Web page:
Tackling the financial toll of cancer, one patient at a time

In In The News by Barbara Jacoby

By: Laurie McGinley

From: washingtonpost.com

Even before Scott Steiner started treatment for a rare gastrointestinal cancer that had spread throughout his abdomen, a dangerous side effect threatened his health.

His doctor had prescribed the cancer drug Gleevec, but Steiner’s insurance refused to cover its $3,500 monthly cost. Steiner, a warehouse manager for a publisher of Bible-themed literature, and his wife, Brenda, a part-time nurse, made just $30,000 a year. No way could they afford the drug on their own.

“We still had six kids at home — how were we going to come up with that kind of money?” Steiner said. “We couldn’t re-mortgage the house, because it had already been re-mortgaged. I wouldn’t have been able to take the medication. We would have had to just trust in the Lord.”

It was a scary brush with “financial toxicity,” as researchers call the mix of economic stress, anxiety and depression cancer patients often endure. But then Steiner was assigned to Dan Sherman, an oncology social worker at Mercy Health Lacks Cancer Center who within days got a free supply of Gleevec from the manufacturer. He also made sure it was delivered promptly. The package arrived at Steiner’s home on Christmas Eve, his 46th birthday.

In the eight years since, Steiner has faced a series of medical and financial reversals, and each time Sherman has done as much as any doctor to keep Steiner going — scrambling to get the treatment he needed without sending his family into bankruptcy. “He keeps throwing me life rafts before I sink,” Steiner said.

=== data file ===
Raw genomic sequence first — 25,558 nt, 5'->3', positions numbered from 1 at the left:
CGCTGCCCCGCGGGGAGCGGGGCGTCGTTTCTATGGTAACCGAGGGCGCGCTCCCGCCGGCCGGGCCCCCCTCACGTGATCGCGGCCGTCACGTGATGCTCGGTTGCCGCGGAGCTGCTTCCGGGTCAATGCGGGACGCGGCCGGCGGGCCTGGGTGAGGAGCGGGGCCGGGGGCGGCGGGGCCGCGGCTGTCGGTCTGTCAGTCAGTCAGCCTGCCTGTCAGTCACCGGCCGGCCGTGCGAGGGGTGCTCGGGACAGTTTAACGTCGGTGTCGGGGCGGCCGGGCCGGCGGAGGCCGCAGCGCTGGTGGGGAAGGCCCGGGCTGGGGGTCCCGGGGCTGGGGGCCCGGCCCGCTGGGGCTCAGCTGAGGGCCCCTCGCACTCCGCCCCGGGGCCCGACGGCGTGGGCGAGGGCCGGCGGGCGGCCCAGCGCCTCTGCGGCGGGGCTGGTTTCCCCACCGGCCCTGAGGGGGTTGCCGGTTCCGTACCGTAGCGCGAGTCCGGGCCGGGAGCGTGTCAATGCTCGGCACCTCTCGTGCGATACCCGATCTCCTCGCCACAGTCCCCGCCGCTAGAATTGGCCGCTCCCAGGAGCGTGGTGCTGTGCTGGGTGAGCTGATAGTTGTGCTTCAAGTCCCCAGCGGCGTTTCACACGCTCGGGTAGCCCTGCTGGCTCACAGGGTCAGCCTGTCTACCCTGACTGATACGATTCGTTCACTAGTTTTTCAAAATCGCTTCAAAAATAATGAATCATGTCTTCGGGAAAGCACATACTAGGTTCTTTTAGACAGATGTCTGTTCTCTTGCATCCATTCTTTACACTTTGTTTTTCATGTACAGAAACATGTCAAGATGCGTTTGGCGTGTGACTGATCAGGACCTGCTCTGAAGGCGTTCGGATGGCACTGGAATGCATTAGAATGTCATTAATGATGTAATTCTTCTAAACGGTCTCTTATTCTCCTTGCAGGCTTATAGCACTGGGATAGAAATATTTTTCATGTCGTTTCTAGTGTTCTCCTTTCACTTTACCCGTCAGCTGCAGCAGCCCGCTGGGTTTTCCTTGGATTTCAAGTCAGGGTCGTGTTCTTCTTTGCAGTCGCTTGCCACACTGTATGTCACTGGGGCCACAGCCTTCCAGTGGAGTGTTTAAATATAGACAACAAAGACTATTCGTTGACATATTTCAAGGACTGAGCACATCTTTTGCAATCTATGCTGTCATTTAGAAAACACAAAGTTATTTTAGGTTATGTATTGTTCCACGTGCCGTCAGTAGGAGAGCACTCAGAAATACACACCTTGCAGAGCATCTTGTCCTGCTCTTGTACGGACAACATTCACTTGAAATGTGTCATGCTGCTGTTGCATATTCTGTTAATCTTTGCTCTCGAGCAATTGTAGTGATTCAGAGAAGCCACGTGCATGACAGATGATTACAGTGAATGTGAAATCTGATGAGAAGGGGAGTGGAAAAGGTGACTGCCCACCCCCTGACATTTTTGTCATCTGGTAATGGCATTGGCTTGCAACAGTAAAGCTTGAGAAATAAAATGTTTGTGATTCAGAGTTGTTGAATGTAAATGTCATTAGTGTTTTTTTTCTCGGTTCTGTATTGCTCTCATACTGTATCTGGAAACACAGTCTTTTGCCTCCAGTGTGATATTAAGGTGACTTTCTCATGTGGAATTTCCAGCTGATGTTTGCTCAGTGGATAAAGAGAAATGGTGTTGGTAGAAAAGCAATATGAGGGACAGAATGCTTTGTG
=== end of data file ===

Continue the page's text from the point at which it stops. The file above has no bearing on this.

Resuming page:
With cancer costs only continuing to rise, Sherman and other “financial navigators” across the country have moved to the front lines of efforts to help people survive financially as well as medically. They take a highly individualized approach, working closely with patients and oncologists from the time of diagnosis and continuing through the twists and turns of a protracted illness.

Their strategy is to pull every lever available to extract maximum assistance from pharmaceutical companies, the government, foundations and the hospitals themselves, and to make sure patients know the best insurance options for their particular illness. Such aggressiveness is needed, experts say, because millions of Americans are struggling with high out-of-pocket expenses. The complexity of the health-care system only makes things worse, they add.

“We are experienced in dealing with the side effects of treatment,” Sherman said, “but we have not recognized that we are causing financial harm to patients.”

Although many in the health-care industry say such collateral damage must be addressed — that hospitals need to become much more sophisticated, that doctors need to shed their reluctance to discuss costs with patients — they acknowledge it’s not happening quickly.

“This isn’t something that health systems typically like to deal with,” said Scott Ramsey, director of the Hutchinson Institute for Cancer Outcomes Research at the Fred Hutchinson Cancer Research Center in Seattle. “But someone needs to step in, assess patients’ financial risks and do something to manage their finances.”

In that city, a nonprofit called CENTS is matching 25 recently diagnosed cancer patients from Hutchinson with volunteers who help manage their expenses and insurance needs. “People who feel safe financially and physically are going to have a better [treatment] result,” said co-founder Karen Overstreet, a retired federal bankruptcy judge.

In Milwaukee, social workers at Aurora Health Care’s cancer center have added financial counseling to the psychological support they’ve long provided to patients. “We didn’t want patients walking away from treatments because of the expense,” said Brad Zimmerman, who, like his colleagues, often turns to foundations funded by pharmaceutical companies and philanthropic groups to cover patients’ medication co-pays.

And in New York City, admissions staffers at Memorial Sloan Kettering Cancer Center now ask specifically whether patients have financial concerns about treatment, said Chief Operations Officer Kathryn Martin. “We work closely with patients on complex issues and even help patients pick insurance products that are best for them,” she said.

Behind such efforts is a bitter and fundamental dispute over why patients, even those with insurance, get hit with extraordinary costs for cancer care.